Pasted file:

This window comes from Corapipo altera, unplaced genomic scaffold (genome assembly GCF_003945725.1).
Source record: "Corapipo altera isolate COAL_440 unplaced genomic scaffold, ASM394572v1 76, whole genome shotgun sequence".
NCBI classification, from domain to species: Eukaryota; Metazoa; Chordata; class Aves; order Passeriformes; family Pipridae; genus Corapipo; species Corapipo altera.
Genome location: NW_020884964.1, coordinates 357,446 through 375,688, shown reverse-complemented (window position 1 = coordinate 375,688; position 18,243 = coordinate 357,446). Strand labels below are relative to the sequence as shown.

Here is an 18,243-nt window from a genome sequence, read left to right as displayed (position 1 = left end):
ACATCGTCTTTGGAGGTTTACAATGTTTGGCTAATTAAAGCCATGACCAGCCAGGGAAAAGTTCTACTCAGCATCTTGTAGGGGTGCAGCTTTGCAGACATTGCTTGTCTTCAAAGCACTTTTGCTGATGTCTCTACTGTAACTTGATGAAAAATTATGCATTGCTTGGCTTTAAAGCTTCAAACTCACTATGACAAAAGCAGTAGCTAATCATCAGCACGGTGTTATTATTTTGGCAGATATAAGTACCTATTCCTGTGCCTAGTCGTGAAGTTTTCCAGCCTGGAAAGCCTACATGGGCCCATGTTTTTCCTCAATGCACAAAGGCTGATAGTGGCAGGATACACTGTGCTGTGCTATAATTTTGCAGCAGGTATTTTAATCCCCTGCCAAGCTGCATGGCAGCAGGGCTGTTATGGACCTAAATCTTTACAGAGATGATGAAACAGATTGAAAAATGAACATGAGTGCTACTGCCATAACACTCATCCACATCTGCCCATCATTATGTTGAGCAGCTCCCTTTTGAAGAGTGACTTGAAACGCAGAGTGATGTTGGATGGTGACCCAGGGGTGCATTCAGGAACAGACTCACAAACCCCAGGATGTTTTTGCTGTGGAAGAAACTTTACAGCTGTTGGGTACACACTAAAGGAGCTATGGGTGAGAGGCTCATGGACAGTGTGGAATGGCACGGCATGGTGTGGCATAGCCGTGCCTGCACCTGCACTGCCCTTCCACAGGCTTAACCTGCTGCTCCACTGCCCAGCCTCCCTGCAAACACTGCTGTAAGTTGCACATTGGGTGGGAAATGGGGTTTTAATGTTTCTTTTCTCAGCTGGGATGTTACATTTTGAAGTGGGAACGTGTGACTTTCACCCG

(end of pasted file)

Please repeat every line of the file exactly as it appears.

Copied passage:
This window comes from Corapipo altera, unplaced genomic scaffold (genome assembly GCF_003945725.1).
Source record: "Corapipo altera isolate COAL_440 unplaced genomic scaffold, ASM394572v1 76, whole genome shotgun sequence".
NCBI classification, from domain to species: Eukaryota; Metazoa; Chordata; class Aves; order Passeriformes; family Pipridae; genus Corapipo; species Corapipo altera.
Genome location: NW_020884964.1, coordinates 357,446 through 375,688, shown reverse-complemented (window position 1 = coordinate 375,688; position 18,243 = coordinate 357,446). Strand labels below are relative to the sequence as shown.

Here is an 18,243-nt window from a genome sequence, read left to right as displayed (position 1 = left end):
ACATCGTCTTTGGAGGTTTACAATGTTTGGCTAATTAAAGCCATGACCAGCCAGGGAAAAGTTCTACTCAGCATCTTGTAGGGGTGCAGCTTTGCAGACATTGCTTGTCTTCAAAGCACTTTTGCTGATGTCTCTACTGTAACTTGATGAAAAATTATGCATTGCTTGGCTTTAAAGCTTCAAACTCACTATGACAAAAGCAGTAGCTAATCATCAGCACGGTGTTATTATTTTGGCAGATATAAGTACCTATTCCTGTGCCTAGTCGTGAAGTTTTCCAGCCTGGAAAGCCTACATGGGCCCATGTTTTTCCTCAATGCACAAAGGCTGATAGTGGCAGGATACACTGTGCTGTGCTATAATTTTGCAGCAGGTATTTTAATCCCCTGCCAAGCTGCATGGCAGCAGGGCTGTTATGGACCTAAATCTTTACAGAGATGATGAAACAGATTGAAAAATGAACATGAGTGCTACTGCCATAACACTCATCCACATCTGCCCATCATTATGTTGAGCAGCTCCCTTTTGAAGAGTGACTTGAAACGCAGAGTGATGTTGGATGGTGACCCAGGGGTGCATTCAGGAACAGACTCACAAACCCCAGGATGTTTTTGCTGTGGAAGAAACTTTACAGCTGTTGGGTACACACTAAAGGAGCTATGGGTGAGAGGCTCATGGACAGTGTGGAATGGCACGGCATGGTGTGGCATAGCCGTGCCTGCACCTGCACTGCCCTTCCACAGGCTTAACCTGCTGCTCCACTGCCCAGCCTCCCTGCAAACACTGCTGTAAGTTGCACATTGGGTGGGAAATGGGGTTTTAATGTTTCTTTTCTCAGCTGGGATGTTACATTTTGAAGTGGGAACGTGTGACTTTCACCCG